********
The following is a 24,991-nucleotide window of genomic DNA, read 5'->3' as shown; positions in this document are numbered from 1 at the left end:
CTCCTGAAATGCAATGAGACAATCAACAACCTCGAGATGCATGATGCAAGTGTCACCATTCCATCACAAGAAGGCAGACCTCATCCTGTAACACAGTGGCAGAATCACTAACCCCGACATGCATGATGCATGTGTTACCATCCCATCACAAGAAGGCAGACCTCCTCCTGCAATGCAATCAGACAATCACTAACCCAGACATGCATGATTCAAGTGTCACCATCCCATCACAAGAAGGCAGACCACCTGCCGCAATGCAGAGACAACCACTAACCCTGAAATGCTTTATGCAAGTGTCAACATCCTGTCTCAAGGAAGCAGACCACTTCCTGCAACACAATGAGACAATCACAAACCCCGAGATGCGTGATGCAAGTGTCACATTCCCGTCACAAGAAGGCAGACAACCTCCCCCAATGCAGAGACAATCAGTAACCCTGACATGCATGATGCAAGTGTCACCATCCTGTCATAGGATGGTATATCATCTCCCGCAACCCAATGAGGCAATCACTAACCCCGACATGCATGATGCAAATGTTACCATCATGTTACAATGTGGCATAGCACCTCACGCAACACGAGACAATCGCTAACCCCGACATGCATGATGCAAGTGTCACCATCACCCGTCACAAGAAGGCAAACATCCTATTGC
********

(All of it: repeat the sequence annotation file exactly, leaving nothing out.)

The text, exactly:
The following is a 24,991-nucleotide window of genomic DNA, read 5'->3' as shown; positions in this document are numbered from 1 at the left end:
CTCCTGAAATGCAATGAGACAATCAACAACCTCGAGATGCATGATGCAAGTGTCACCATTCCATCACAAGAAGGCAGACCTCATCCTGTAACACAGTGGCAGAATCACTAACCCCGACATGCATGATGCATGTGTTACCATCCCATCACAAGAAGGCAGACCTCCTCCTGCAATGCAATCAGACAATCACTAACCCAGACATGCATGATTCAAGTGTCACCATCCCATCACAAGAAGGCAGACCACCTGCCGCAATGCAGAGACAACCACTAACCCTGAAATGCTTTATGCAAGTGTCAACATCCTGTCTCAAGGAAGCAGACCACTTCCTGCAACACAATGAGACAATCACAAACCCCGAGATGCGTGATGCAAGTGTCACATTCCCGTCACAAGAAGGCAGACAACCTCCCCCAATGCAGAGACAATCAGTAACCCTGACATGCATGATGCAAGTGTCACCATCCTGTCATAGGATGGTATATCATCTCCCGCAACCCAATGAGGCAATCACTAACCCCGACATGCATGATGCAAATGTTACCATCATGTTACAATGTGGCATAGCACCTCACGCAACACGAGACAATCGCTAACCCCGACATGCATGATGCAAGTGTCACCATCACCCGTCACAAGAAGGCAAACATCCTATTGC